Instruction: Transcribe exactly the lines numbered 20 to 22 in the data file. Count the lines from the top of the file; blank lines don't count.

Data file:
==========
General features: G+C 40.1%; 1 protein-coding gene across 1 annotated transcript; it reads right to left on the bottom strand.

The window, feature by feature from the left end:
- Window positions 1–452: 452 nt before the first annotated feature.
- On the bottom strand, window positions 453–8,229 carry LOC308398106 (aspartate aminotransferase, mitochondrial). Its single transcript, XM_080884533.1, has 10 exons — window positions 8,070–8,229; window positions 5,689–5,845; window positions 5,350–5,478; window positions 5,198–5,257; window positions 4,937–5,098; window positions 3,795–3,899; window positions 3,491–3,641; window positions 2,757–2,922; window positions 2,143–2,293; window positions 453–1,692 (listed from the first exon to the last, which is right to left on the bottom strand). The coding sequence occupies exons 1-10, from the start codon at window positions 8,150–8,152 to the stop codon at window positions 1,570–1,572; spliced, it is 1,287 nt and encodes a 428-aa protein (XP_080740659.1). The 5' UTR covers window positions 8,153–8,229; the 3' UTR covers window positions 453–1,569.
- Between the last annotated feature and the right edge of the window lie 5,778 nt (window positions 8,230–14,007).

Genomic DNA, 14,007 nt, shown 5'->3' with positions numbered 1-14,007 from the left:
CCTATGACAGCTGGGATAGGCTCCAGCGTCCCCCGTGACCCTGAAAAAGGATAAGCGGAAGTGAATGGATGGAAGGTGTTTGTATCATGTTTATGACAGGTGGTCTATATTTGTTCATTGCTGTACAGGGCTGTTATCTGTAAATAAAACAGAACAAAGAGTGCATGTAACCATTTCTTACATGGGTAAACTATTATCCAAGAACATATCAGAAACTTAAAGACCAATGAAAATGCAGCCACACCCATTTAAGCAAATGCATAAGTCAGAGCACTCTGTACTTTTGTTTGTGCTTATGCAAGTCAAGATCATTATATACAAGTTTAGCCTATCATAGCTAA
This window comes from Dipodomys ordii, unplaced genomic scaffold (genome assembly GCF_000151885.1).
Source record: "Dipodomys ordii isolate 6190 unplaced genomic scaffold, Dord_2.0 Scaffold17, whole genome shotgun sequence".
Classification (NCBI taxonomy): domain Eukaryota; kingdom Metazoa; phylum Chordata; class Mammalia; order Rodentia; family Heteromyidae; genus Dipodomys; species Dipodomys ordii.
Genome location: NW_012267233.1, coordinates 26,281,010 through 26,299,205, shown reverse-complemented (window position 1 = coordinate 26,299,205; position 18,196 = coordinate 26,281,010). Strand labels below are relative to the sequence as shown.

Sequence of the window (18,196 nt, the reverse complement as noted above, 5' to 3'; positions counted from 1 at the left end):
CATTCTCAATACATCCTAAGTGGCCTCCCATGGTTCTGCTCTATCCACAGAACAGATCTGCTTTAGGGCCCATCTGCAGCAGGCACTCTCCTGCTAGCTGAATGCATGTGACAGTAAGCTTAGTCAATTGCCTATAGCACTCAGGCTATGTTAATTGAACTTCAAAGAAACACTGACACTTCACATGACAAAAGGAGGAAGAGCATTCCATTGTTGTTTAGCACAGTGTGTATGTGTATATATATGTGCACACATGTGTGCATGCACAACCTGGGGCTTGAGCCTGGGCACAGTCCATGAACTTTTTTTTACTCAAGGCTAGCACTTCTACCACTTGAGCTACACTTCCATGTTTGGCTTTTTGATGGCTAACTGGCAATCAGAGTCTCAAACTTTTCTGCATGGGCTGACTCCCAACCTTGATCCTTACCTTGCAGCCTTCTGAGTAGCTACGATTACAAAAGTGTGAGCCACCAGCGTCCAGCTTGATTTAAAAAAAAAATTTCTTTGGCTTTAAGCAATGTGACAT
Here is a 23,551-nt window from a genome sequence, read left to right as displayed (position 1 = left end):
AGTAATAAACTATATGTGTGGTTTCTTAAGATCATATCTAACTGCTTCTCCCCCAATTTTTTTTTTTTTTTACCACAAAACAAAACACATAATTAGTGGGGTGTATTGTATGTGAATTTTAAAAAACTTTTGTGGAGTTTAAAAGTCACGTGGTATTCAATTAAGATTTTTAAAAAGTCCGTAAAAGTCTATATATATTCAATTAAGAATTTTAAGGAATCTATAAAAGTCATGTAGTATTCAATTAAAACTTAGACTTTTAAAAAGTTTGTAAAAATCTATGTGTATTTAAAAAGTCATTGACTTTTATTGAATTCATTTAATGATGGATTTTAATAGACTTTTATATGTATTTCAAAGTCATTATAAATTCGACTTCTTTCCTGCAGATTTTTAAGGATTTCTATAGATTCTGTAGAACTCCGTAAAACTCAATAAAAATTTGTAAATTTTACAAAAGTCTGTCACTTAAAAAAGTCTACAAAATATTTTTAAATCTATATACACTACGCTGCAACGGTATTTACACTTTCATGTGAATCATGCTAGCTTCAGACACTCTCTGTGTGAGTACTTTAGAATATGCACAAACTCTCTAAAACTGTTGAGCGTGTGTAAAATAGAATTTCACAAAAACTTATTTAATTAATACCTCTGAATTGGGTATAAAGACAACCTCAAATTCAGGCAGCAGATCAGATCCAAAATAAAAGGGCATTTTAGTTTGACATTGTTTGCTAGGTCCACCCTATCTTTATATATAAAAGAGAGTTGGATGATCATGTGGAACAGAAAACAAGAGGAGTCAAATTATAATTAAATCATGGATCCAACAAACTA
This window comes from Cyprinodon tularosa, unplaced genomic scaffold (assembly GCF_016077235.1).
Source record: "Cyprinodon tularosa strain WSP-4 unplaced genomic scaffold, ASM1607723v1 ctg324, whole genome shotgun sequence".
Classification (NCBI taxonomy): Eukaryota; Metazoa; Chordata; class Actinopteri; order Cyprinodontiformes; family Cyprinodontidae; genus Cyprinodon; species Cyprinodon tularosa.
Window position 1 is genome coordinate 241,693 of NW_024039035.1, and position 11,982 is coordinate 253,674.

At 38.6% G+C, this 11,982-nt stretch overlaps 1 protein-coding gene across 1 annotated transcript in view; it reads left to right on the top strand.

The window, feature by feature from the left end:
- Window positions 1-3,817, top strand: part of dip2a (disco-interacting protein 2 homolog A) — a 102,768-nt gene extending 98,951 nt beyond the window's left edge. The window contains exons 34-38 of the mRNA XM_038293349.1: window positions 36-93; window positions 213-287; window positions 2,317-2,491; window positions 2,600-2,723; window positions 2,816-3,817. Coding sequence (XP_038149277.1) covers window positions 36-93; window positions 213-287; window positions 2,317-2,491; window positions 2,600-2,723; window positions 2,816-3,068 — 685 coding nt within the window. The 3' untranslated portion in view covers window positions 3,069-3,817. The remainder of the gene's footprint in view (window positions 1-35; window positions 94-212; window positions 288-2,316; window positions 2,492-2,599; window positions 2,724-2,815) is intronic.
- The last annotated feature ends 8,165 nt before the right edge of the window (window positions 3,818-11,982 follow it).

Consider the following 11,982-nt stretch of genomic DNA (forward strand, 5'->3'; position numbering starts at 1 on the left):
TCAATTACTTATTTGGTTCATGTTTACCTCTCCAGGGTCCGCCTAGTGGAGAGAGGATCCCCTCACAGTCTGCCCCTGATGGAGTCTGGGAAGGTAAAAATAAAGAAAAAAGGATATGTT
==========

At 38.6% G+C, this 11,982-nt stretch overlaps 1 protein-coding gene across 1 annotated transcript in view; it reads left to right on the top strand.

The window, feature by feature from the left end:
- Window positions 1-3,817, top strand: part of dip2a (disco-interacting protein 2 homolog A) — a 102,768-nt gene extending 98,951 nt beyond the window's left edge. The window contains exons 34-38 of the mRNA XM_038293349.1: window positions 36-93; window positions 213-287; window positions 2,317-2,491; window positions 2,600-2,723; window positions 2,816-3,817. Coding sequence (XP_038149277.1) covers window positions 36-93; window positions 213-287; window positions 2,317-2,491; window positions 2,600-2,723; window positions 2,816-3,068 — 685 coding nt within the window. The 3' untranslated portion in view covers window positions 3,069-3,817. The remainder of the gene's footprint in view (window positions 1-35; window positions 94-212; window positions 288-2,316; window positions 2,492-2,599; window positions 2,724-2,815) is intronic.